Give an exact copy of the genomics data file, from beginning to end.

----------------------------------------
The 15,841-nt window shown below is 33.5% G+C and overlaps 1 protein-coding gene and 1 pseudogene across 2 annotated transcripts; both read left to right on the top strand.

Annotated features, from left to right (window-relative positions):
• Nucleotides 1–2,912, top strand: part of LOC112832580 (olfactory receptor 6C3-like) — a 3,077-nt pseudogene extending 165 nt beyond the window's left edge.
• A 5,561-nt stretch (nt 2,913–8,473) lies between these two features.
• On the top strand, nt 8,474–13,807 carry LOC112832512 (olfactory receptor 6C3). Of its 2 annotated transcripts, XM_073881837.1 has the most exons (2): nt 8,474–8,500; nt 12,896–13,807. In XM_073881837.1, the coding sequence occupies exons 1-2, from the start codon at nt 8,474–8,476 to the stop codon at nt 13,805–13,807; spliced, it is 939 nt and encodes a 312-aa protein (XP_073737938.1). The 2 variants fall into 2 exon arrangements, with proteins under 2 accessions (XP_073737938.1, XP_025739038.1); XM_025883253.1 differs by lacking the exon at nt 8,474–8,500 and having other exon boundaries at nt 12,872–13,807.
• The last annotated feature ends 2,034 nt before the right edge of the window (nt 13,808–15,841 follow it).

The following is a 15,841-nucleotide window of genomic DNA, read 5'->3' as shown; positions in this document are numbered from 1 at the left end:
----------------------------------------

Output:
The 15,841-nt window shown below is 33.5% G+C and overlaps 1 protein-coding gene and 1 pseudogene across 2 annotated transcripts; both read left to right on the top strand.

Annotated features, from left to right (window-relative positions):
• Nucleotides 1–2,912, top strand: part of LOC112832580 (olfactory receptor 6C3-like) — a 3,077-nt pseudogene extending 165 nt beyond the window's left edge.
• A 5,561-nt stretch (nt 2,913–8,473) lies between these two features.
• On the top strand, nt 8,474–13,807 carry LOC112832512 (olfactory receptor 6C3). Of its 2 annotated transcripts, XM_073881837.1 has the most exons (2): nt 8,474–8,500; nt 12,896–13,807. In XM_073881837.1, the coding sequence occupies exons 1-2, from the start codon at nt 8,474–8,476 to the stop codon at nt 13,805–13,807; spliced, it is 939 nt and encodes a 312-aa protein (XP_073737938.1). The 2 variants fall into 2 exon arrangements, with proteins under 2 accessions (XP_073737938.1, XP_025739038.1); XM_025883253.1 differs by lacking the exon at nt 8,474–8,500 and having other exon boundaries at nt 12,872–13,807.
• The last annotated feature ends 2,034 nt before the right edge of the window (nt 13,808–15,841 follow it).

The following is a 15,841-nucleotide window of genomic DNA, read 5'->3' as shown; positions in this document are numbered from 1 at the left end: